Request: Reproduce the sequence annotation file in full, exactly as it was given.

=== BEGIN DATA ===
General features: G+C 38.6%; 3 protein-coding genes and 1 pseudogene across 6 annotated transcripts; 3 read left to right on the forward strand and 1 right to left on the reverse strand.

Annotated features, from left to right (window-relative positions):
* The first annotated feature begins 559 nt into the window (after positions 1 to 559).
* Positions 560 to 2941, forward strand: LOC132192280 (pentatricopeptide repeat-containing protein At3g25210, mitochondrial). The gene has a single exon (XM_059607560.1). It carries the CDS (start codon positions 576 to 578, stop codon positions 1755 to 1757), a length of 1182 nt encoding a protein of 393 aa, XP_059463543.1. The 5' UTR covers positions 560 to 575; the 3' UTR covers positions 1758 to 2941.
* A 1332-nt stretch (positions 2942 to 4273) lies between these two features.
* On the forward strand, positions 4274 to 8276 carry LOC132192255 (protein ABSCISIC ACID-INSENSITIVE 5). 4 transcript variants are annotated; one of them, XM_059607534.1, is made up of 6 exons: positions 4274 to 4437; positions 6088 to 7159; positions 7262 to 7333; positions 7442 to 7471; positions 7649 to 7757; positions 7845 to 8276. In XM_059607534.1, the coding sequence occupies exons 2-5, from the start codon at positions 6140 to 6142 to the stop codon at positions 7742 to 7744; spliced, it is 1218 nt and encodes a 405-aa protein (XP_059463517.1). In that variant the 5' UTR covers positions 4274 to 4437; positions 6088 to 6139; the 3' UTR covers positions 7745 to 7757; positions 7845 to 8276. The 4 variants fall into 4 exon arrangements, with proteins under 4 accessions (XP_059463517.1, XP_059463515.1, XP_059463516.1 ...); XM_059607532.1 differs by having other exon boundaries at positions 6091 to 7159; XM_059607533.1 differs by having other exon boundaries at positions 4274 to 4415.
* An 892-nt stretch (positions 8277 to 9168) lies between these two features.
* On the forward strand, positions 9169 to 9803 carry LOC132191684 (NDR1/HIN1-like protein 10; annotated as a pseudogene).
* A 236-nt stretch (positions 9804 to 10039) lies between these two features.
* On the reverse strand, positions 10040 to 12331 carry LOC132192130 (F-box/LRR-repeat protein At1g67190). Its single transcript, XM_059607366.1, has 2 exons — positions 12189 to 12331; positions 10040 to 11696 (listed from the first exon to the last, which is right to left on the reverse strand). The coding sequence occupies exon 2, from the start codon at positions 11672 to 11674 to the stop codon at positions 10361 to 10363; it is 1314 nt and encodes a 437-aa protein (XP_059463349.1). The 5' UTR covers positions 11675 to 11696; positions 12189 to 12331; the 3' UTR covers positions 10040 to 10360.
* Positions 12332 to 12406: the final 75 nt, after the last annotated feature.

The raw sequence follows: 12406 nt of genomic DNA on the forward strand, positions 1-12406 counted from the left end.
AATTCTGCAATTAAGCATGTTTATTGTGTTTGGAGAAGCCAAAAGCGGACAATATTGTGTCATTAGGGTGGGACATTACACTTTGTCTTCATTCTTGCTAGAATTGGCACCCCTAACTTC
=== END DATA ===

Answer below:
General features: G+C 38.6%; 3 protein-coding genes and 1 pseudogene across 6 annotated transcripts; 3 read left to right on the forward strand and 1 right to left on the reverse strand.

Annotated features, from left to right (window-relative positions):
* The first annotated feature begins 559 nt into the window (after positions 1 to 559).
* Positions 560 to 2941, forward strand: LOC132192280 (pentatricopeptide repeat-containing protein At3g25210, mitochondrial). The gene has a single exon (XM_059607560.1). It carries the CDS (start codon positions 576 to 578, stop codon positions 1755 to 1757), a length of 1182 nt encoding a protein of 393 aa, XP_059463543.1. The 5' UTR covers positions 560 to 575; the 3' UTR covers positions 1758 to 2941.
* A 1332-nt stretch (positions 2942 to 4273) lies between these two features.
* On the forward strand, positions 4274 to 8276 carry LOC132192255 (protein ABSCISIC ACID-INSENSITIVE 5). 4 transcript variants are annotated; one of them, XM_059607534.1, is made up of 6 exons: positions 4274 to 4437; positions 6088 to 7159; positions 7262 to 7333; positions 7442 to 7471; positions 7649 to 7757; positions 7845 to 8276. In XM_059607534.1, the coding sequence occupies exons 2-5, from the start codon at positions 6140 to 6142 to the stop codon at positions 7742 to 7744; spliced, it is 1218 nt and encodes a 405-aa protein (XP_059463517.1). In that variant the 5' UTR covers positions 4274 to 4437; positions 6088 to 6139; the 3' UTR covers positions 7745 to 7757; positions 7845 to 8276. The 4 variants fall into 4 exon arrangements, with proteins under 4 accessions (XP_059463517.1, XP_059463515.1, XP_059463516.1 ...); XM_059607532.1 differs by having other exon boundaries at positions 6091 to 7159; XM_059607533.1 differs by having other exon boundaries at positions 4274 to 4415.
* An 892-nt stretch (positions 8277 to 9168) lies between these two features.
* On the forward strand, positions 9169 to 9803 carry LOC132191684 (NDR1/HIN1-like protein 10; annotated as a pseudogene).
* A 236-nt stretch (positions 9804 to 10039) lies between these two features.
* On the reverse strand, positions 10040 to 12331 carry LOC132192130 (F-box/LRR-repeat protein At1g67190). Its single transcript, XM_059607366.1, has 2 exons — positions 12189 to 12331; positions 10040 to 11696 (listed from the first exon to the last, which is right to left on the reverse strand). The coding sequence occupies exon 2, from the start codon at positions 11672 to 11674 to the stop codon at positions 10361 to 10363; it is 1314 nt and encodes a 437-aa protein (XP_059463349.1). The 5' UTR covers positions 11675 to 11696; positions 12189 to 12331; the 3' UTR covers positions 10040 to 10360.
* Positions 12332 to 12406: the final 75 nt, after the last annotated feature.

The raw sequence follows: 12406 nt of genomic DNA on the forward strand, positions 1-12406 counted from the left end.
AATTCTGCAATTAAGCATGTTTATTGTGTTTGGAGAAGCCAAAAGCGGACAATATTGTGTCATTAGGGTGGGACATTACACTTTGTCTTCATTCTTGCTAGAATTGGCACCCCTAACTTC